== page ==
Brains for oil

Qatar’s emir is investing in the future by creating Education City, writes S. Rob Sobhani in National Review.

The tenants of Education City, a 24,000-acre multi-institutional campus, are leading American institutions and think tanks. For example, the Rand-Qatar Policy Institute will help build a base for independent policy analysis with local scholars. Furthermore, Rand has been putting together a plan to revamp primary and secondary education in Qatar. Unlike the Saudi model, tolerance of other cultures and ideas is the cornerstone of this new education system.

Cornell Medical School and Texas A&M University are offering degree programs.

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Comments

  1. PJ/Maryland says:

    I wish the Qataris all the best, but I have to wonder if their society is willing to adopt some Western ideals (like a free press) that are (I think) essential to becoming a progressive society.

    Also, I hear a lot about how creative the Arab world was 1000 years ago, but I have trouble thinking of what they created. Lots of poetry and 1001 Nights, but beyond that? “Algebra” is obviously an Arabic word, but my impression is that the Arabs learned algebra from India, and then the Europeans learned it from the Arabs.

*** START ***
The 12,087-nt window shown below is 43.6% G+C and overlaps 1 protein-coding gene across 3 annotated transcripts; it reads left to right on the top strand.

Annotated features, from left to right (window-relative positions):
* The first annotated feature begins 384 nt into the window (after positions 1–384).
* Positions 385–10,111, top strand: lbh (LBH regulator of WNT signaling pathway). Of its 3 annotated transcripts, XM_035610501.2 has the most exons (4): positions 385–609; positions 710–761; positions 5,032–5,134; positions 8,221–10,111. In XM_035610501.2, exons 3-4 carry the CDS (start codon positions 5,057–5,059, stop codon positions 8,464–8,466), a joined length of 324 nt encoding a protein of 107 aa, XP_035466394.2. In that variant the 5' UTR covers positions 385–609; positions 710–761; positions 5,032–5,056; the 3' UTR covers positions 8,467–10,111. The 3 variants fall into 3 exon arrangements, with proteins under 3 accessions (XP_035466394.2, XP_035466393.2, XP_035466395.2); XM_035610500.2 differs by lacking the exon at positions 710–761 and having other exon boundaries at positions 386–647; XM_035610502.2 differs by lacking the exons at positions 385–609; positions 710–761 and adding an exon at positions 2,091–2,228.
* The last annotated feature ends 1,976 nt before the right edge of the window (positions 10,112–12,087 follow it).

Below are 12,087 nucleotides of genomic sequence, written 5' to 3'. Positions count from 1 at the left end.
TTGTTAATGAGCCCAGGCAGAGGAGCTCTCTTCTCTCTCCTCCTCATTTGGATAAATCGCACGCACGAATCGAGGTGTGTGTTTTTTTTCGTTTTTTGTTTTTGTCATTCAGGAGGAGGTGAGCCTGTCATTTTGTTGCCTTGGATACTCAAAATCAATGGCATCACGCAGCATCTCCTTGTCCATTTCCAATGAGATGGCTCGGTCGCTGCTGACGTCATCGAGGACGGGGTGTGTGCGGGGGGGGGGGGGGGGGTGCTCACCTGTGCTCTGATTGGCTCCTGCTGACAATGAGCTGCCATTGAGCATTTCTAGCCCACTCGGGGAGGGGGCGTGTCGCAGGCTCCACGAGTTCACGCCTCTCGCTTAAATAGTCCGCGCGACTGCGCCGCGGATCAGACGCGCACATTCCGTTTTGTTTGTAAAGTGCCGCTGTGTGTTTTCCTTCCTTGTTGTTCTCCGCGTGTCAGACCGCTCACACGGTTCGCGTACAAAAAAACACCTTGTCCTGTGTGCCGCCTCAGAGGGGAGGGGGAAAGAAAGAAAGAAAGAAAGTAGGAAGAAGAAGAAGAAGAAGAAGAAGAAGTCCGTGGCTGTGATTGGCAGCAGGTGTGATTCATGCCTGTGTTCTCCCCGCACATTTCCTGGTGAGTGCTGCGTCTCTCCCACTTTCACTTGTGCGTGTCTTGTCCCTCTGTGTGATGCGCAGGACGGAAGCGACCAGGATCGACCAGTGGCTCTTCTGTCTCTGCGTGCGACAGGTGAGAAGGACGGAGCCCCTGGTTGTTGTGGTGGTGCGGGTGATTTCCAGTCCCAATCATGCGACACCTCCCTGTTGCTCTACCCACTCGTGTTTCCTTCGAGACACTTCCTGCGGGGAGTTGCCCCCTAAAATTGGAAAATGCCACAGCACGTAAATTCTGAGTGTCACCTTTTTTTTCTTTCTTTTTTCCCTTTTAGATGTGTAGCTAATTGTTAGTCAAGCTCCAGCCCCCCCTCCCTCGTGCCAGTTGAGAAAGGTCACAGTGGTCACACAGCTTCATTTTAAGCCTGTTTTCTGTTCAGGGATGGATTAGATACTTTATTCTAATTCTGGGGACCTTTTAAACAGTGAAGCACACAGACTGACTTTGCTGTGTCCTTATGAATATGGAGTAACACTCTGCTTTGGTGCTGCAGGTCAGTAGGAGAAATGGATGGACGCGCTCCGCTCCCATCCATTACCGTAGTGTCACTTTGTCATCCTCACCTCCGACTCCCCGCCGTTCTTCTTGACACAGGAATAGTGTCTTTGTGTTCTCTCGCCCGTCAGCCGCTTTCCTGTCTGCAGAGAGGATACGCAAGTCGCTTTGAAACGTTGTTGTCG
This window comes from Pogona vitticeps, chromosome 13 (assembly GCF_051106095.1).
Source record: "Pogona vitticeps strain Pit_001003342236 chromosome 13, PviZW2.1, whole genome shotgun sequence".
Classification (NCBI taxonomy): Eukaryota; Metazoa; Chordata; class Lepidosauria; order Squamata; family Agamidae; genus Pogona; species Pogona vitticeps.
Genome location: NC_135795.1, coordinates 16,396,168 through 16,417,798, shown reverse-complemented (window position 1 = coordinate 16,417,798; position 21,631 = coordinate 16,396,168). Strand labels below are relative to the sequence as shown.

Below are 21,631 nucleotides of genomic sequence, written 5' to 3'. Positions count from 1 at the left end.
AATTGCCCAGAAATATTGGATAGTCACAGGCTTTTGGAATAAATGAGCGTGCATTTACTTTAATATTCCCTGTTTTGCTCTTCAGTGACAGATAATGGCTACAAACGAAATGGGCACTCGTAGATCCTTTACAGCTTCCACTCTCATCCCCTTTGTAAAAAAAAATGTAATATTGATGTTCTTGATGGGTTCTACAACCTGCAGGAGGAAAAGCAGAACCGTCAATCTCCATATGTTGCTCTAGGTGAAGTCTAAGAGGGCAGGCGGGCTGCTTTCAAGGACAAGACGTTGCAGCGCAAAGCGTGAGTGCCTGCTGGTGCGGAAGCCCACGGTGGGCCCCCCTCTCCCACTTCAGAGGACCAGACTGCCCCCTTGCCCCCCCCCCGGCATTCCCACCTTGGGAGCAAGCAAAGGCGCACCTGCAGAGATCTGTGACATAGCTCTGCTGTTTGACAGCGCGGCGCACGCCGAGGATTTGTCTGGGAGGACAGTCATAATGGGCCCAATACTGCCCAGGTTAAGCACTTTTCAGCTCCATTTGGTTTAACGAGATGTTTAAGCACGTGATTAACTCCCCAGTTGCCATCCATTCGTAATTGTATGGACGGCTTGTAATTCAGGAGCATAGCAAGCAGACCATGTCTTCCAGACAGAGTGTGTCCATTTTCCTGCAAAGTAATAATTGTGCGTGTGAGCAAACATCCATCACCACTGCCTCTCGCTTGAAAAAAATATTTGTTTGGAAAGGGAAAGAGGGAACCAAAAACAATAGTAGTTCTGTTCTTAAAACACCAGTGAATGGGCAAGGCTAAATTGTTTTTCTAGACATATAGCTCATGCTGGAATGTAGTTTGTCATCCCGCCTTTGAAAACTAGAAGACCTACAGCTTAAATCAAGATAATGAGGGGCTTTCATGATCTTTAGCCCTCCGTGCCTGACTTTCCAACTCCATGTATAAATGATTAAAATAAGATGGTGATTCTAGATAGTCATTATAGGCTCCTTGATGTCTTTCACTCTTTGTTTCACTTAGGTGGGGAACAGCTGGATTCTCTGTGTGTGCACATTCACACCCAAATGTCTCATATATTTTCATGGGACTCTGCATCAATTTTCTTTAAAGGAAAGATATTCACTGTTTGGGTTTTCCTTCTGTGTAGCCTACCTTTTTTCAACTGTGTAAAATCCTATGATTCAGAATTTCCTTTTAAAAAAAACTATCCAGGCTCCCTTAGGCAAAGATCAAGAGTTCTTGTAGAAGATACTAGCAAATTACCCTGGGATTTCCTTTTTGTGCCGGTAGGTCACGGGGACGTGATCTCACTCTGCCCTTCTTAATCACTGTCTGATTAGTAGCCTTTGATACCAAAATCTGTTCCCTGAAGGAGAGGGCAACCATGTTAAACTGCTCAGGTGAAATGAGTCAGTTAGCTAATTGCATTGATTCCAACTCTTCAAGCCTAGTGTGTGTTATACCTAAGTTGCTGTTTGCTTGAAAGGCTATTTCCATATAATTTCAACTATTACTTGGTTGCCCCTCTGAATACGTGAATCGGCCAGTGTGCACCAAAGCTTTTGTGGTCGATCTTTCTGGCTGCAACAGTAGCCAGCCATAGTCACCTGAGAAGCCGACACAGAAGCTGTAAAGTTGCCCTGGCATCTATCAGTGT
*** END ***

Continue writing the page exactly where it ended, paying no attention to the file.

Monotheism (in both Judaic and Christian forms) comes from the Middle East, but they’re not especially Arab, and they certainly don’t relate to a Golden Age 1000 years ago.

  2. Caffeinated Curmudgeon says:

    PJ/Maryland wrote: “‘Algebra’ is obviously an Arabic word, but my impression is that the Arabs learned algebra from India, and then the Europeans learned it from the Arabs.”

    According to Donald Knuth in his “Art of Computer Programming”, the word “algebra” derives from a book by 9th C. Persian author Abu Ja’far Mohammed ibn Musa al-Khowarism, author of “Kitab al jabr w’al-muqabala” (“Rules of restoration and reduction”), which book really wasn’t about algebra.

    The term “algorithm” (originally “algorism” in English) derives from his name, al-Khowarizmi.

  3. PJ/Maryland says:

    The Arabs were responsible for preserving the work of the Greeks, which they translated, commented upon, and augmented. In Baghdad, Al-Khowarizmi (9th cent.) wrote an important work on algebra and introduced the Hindu numerals for the first time to the West, and Al-Battani worked on trigonometry. In Egypt, Ibn al-Haytham was concerned with the solids of revolution and geometrical optics. The Persian poet Omar Khayyam wrote on algebra.

    This is from the Mathematics article on Encyclopedia.com . Since Al-Khowarizmi apparently studied in India, I don’t think his work is a definite indication of Arab creativity. Surely a Golden Age should have lots of examples?

  4. Caffeinated Curmudgeon says:

    PJ/Maryland wrote: “Since Al-Khowarizmi apparently studied in India, I don’t think his work is a definite indication of Arab creativity.”

    Since Al-Khowarizmi was a Persian, not an Arab, I agree that his work is not “a definite indication of Arab creativity”. However, this has nothing to do with whether his work was an example of creativity, or not.